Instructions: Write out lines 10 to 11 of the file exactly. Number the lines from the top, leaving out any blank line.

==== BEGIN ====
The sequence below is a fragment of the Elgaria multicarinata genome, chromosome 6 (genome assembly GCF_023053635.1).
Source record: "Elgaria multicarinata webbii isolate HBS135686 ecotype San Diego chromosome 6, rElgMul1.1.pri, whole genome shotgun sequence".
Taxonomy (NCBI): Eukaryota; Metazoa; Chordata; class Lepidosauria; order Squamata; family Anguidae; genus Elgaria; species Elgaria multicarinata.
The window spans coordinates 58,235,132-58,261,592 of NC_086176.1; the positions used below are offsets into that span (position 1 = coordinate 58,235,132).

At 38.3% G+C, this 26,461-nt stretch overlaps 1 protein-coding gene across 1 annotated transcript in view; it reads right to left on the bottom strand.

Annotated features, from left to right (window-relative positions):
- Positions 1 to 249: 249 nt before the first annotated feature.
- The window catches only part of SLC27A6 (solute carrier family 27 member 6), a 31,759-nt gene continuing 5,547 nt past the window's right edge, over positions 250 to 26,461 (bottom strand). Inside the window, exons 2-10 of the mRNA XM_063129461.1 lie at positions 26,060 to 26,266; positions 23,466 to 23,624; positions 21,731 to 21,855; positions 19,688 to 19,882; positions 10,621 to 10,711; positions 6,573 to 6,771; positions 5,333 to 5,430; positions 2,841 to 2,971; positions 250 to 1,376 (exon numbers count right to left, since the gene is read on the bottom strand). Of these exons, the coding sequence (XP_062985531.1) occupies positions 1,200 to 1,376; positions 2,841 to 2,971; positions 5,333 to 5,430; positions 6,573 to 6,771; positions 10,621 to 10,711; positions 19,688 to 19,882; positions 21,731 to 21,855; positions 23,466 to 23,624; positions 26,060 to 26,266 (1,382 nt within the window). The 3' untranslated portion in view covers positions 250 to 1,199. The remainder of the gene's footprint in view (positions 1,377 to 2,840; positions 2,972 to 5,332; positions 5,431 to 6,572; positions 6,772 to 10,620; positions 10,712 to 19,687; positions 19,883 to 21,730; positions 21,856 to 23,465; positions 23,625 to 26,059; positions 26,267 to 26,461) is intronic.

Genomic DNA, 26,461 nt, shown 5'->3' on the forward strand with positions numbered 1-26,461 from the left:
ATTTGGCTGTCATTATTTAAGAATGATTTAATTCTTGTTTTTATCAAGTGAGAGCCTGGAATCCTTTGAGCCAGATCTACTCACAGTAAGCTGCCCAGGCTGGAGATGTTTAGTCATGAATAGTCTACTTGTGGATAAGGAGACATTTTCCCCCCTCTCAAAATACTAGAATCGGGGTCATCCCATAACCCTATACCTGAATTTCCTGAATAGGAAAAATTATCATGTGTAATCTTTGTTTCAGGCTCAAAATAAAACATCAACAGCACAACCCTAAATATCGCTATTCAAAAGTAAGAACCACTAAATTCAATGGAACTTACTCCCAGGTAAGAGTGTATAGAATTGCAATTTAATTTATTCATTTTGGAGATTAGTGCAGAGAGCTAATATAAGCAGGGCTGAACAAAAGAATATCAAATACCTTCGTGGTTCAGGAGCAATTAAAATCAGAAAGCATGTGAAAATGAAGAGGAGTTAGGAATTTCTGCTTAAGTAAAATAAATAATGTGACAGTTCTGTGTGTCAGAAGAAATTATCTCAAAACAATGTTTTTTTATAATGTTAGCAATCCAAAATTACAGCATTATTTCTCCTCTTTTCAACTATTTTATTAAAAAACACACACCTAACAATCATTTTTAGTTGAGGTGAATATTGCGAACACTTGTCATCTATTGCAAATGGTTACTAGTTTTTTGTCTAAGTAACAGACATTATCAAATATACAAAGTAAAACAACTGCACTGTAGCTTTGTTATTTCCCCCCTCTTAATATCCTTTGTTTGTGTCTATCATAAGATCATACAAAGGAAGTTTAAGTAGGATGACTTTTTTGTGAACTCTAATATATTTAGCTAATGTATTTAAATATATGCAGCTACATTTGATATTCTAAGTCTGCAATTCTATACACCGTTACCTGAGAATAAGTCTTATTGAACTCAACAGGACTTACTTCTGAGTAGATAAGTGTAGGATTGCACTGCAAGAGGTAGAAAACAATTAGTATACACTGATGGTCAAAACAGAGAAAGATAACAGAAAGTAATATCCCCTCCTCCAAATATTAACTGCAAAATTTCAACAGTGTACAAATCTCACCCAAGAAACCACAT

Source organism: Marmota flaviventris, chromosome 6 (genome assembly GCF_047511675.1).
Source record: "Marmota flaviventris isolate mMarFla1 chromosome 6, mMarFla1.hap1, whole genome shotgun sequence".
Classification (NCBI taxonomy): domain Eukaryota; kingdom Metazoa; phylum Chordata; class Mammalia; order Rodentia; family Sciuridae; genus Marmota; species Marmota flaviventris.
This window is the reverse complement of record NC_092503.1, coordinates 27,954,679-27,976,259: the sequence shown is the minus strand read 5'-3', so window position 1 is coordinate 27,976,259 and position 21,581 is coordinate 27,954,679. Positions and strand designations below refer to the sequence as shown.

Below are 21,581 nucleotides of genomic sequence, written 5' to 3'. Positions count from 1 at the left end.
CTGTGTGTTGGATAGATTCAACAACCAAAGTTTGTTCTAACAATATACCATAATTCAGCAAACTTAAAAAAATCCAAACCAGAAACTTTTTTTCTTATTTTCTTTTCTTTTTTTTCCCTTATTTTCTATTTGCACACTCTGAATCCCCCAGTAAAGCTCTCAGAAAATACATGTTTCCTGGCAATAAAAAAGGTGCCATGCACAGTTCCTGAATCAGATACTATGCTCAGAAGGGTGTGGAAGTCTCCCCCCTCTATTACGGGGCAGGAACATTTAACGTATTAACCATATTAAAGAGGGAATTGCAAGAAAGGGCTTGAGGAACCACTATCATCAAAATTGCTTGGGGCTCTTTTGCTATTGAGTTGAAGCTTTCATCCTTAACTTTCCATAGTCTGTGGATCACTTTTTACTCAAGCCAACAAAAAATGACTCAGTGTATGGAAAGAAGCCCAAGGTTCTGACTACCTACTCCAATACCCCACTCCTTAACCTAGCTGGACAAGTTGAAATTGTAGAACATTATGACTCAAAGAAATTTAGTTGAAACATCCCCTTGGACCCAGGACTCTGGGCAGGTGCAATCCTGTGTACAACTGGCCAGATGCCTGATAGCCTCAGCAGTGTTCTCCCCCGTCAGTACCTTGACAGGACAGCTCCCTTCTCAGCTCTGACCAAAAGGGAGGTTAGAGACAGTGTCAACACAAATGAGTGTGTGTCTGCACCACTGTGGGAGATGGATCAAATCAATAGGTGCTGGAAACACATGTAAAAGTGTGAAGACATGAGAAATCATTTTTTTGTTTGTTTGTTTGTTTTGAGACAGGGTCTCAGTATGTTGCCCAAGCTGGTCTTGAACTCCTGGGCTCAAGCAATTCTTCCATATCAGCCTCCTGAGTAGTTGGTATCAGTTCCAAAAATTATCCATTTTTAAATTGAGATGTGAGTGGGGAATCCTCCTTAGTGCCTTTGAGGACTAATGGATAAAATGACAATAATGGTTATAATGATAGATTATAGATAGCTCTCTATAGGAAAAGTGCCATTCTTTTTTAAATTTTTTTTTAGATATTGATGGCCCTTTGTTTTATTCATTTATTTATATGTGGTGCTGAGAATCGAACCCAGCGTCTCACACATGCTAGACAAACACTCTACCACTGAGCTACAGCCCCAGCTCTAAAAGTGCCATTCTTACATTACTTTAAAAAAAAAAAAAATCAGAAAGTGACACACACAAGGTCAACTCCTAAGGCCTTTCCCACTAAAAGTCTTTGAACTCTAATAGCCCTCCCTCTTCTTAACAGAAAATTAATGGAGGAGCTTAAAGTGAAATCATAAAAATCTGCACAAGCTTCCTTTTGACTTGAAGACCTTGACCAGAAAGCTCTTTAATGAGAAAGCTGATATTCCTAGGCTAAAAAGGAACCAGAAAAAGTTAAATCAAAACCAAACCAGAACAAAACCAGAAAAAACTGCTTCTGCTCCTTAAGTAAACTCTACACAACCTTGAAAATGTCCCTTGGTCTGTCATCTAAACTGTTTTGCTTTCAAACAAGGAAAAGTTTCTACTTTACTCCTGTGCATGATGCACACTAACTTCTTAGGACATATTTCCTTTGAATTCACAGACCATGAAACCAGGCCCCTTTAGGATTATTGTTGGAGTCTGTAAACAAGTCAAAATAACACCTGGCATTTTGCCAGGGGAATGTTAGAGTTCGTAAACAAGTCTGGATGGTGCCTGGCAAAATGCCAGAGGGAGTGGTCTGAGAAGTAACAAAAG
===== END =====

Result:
ATTTGGCTGTCATTATTTAAGAATGATTTAATTCTTGTTTTTATCAAGTGAGAGCCTGGAATCCTTTGAGCCAGATCTACTCACAGTAAGCTGCCCAGGCTGGAGATGTTTAGTCATGAATAGTCTACTTGTGGATAAGGAGACATTTTCCCCCCTCTCAAAATACTAGAATCGGGGTCATCCCATAACCCTATACCTGAATTTCCTGAATAGGAAAAATTATCATGTGTAATCTTTGTTTCAGGCTCAAAATAAAACATCAACAGCACAACCCTAAATATCGCTATTCAAAAGTAAGAACCACTAAATTCAATGGAACTTACTCCCAGGTAAGAGTGTATAGAATTGCAATTTAATTTATTCATTTTGGAGATTAGTGCAGAGAGCTAATATAAGCAGGGCTGAACAAAAGAATATCAAATACCTTCGTGGTTCAGGAGCAATTAAAATCAGAAAGCATGTGAAAATGAAGAGGAGTTAGGAATTTCTGCTTAAGTAAAATAAATAATGTGACAGTTCTGTGTGTCAGAAGAAATTATCTCAAAACAATGTTTTTTTATAATGTTAGCAATCCAAAATTACAGCATTATTTCTCCTCTTTTCAACTATTTTATTAAAAAACACACACCTAACAATCATTTTTAGTTGAGGTGAATATTGCGAACACTTGTCATCTATTGCAAATGGTTACTAGTTTTTTGTCTAAGTAACAGACATTATCAAATATACAAAGTAAAACAACTGCACTGTAGCTTTGTTATTTCCCCCCTCTTAATATCCTTTGTTTGTGTCTATCATAAGATCATACAAAGGAAGTTTAAGTAGGATGACTTTTTTGTGAACTCTAATATATTTAGCTAATGTATTTAAATATATGCAGCTACATTTGATATTCTAAGTCTGCAATTCTATACACCGTTACCTGAGAATAAGTCTTATTGAACTCAACAGGACTTACTTCTGAGTAGATAAGTGTAGGATTGCACTGCAAGAGGTAGAAAACAATTAGTATACACTGATGGTCAAAACAGAGAAAGATAACAGAAAGTAATATCCCCTCCTCCAAATATTAACTGCAAAATTTCAACAGTGTACAAATCTCACCCAAGAAACCACAT

Source organism: Marmota flaviventris, chromosome 6 (genome assembly GCF_047511675.1).